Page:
The Universal American ACOs showed uneven ability to manage medical costs, which is one requirement to receive financial bonuses under accountable care. Of the 27 ACOs that failed to reduce spending enough to earn a bonus, eight saw spending accelerate beyond a benchmark set by Medicare.
The company's CEO said the results—the first for Medicare accountable care, which launched in 2012—will help determine where Universal American will continue in the initiative. “These results have helped us decide how to reduce the size and scope of our investment,” Richard Barasch, Universal American's chairman and CEO, told analysts as he announced the company's third-quarter results.
“Highly motivated physicians, who are led by other highly motivated physicians” are critical to ACOs' success, Barasch told analysts. “Without doubt, by far, engaged physicians is the number one criteria.”
But another factor, the degree of hospital competition in markets, also matters. “It creates problems for the physicians when there's only one hospital to choose from,” he said. “We've been successful in places where there's a little bit of hospital competition.”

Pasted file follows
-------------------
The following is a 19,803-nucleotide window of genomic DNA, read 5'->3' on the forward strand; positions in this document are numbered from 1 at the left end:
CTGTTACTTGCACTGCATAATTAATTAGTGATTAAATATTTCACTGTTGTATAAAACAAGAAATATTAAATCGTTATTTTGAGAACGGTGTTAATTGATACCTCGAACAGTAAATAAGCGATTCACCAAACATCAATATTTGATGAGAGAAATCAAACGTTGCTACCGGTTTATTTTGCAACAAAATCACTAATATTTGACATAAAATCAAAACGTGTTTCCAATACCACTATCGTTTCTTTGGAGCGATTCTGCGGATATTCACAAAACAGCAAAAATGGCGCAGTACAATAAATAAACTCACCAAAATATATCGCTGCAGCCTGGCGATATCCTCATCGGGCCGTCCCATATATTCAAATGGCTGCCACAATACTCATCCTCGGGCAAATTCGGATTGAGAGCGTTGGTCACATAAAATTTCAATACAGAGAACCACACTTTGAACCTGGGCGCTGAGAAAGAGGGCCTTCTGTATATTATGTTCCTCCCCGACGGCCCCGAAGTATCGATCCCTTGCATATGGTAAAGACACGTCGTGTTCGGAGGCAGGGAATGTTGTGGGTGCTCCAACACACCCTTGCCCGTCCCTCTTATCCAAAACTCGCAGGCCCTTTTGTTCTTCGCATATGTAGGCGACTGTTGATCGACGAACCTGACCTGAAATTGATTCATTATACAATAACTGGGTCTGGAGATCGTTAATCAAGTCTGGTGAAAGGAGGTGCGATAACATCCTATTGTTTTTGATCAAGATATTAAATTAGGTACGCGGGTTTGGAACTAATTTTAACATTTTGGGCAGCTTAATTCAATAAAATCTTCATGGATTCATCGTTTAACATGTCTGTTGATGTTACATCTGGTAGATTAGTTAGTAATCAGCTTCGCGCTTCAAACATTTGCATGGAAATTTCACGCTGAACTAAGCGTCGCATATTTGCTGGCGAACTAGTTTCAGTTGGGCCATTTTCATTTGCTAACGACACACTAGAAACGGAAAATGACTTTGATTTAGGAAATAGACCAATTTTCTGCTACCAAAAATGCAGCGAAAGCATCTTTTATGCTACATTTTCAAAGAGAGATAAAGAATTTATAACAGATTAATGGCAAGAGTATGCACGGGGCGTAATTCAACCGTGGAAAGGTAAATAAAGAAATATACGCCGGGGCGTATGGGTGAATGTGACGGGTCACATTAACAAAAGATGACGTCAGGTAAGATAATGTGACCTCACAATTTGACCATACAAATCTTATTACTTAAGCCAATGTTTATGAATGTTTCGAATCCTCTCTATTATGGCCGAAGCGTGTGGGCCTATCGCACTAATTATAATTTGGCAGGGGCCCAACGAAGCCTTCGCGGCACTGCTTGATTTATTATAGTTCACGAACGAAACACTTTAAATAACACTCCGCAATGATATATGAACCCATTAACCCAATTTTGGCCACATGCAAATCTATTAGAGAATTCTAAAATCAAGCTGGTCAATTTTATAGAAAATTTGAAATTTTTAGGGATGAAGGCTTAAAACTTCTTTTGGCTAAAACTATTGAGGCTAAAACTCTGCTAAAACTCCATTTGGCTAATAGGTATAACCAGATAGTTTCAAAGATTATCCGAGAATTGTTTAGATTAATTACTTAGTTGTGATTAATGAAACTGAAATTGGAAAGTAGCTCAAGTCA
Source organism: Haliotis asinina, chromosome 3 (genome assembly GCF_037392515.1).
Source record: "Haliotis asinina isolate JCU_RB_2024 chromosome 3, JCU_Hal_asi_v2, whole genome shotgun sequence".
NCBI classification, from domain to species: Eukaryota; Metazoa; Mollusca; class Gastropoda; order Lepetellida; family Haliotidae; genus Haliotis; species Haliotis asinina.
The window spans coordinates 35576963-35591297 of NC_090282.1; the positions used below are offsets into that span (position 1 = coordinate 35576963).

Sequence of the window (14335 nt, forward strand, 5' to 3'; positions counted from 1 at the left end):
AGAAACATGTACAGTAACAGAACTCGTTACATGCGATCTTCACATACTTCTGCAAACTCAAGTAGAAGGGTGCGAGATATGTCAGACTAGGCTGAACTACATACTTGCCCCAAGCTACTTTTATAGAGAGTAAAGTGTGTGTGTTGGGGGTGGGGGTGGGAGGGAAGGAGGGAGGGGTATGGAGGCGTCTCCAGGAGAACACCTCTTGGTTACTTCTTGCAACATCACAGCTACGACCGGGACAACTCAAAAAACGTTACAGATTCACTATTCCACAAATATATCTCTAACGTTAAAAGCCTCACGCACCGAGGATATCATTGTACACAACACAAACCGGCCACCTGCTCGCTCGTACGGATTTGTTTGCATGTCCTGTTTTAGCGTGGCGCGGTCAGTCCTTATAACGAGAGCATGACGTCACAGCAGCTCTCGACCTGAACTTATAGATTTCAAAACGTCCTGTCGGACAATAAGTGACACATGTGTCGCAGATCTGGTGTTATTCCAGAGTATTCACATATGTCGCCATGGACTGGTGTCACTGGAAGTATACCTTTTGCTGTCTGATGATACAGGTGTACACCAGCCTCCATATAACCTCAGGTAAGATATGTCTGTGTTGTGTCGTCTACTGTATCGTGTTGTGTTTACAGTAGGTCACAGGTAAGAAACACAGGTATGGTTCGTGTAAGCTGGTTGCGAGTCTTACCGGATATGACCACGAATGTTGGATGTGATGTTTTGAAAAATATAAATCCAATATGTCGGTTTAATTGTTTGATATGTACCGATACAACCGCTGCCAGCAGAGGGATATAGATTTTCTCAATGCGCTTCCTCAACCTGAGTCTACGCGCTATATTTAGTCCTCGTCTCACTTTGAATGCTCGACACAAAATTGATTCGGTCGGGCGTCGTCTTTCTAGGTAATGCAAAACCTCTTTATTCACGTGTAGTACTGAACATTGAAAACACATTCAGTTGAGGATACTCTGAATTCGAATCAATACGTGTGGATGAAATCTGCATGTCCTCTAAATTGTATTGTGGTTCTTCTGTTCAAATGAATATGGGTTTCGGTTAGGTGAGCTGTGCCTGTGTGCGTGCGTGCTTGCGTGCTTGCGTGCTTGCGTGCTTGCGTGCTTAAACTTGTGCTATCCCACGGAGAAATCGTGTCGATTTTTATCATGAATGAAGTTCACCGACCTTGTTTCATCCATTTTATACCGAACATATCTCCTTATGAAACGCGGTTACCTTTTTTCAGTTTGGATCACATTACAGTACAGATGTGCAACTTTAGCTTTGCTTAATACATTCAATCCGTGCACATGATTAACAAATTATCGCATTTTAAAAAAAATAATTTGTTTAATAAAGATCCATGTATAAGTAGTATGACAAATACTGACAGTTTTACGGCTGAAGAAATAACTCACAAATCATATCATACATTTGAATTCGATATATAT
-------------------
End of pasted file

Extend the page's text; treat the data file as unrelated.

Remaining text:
Third-quarter results for its ACOs netted the company its first quarterly profit on ACOs, said Robert Waegelein, Universal American's president and chief financial officer. The company's ACO expense in the third quarter was $10 million and its profits before taxes were roughly $3 million after the company received $13 million of its ACOs performance bonus.
Universal American will continue to operate ACOs and also may seek to expand into Medicare Advantage or other agreements with physicians in its ACOs, Barasch said. “Two years into the Medicare Shared Savings ACO Program, we remain firmly committed to this business, and are seeing encouraging data that demonstrates that we were improving quality and positively impacting medical costs through reduced hospitalizations, reduced readmit rates, and reduced ER visits,” he said.
The company's significant role in the early launch of Medicare accountable care, its subsequent decision to scale back its investment and mixed results for its ACOs highlight the uncertainty across healthcare as the industry and public policymakers test ways to make fundamental changes in how U.S. healthcare is financed.
Accountable care under Medicare is one test of new financing under the healthcare reform law, one that seeks to use new incentives for hospitals and doctors to more closely manage medical costs and quality.
Medicare continues to expand the program, which includes more than 300 ACOs, though early experience has proven rocky. Quality performance varies widely, as do financial results, with limited transparency in public reporting of either. The CMS released performance results for ACOs for the first time this month.
Follow Melanie Evans on Twitter: @MHmevans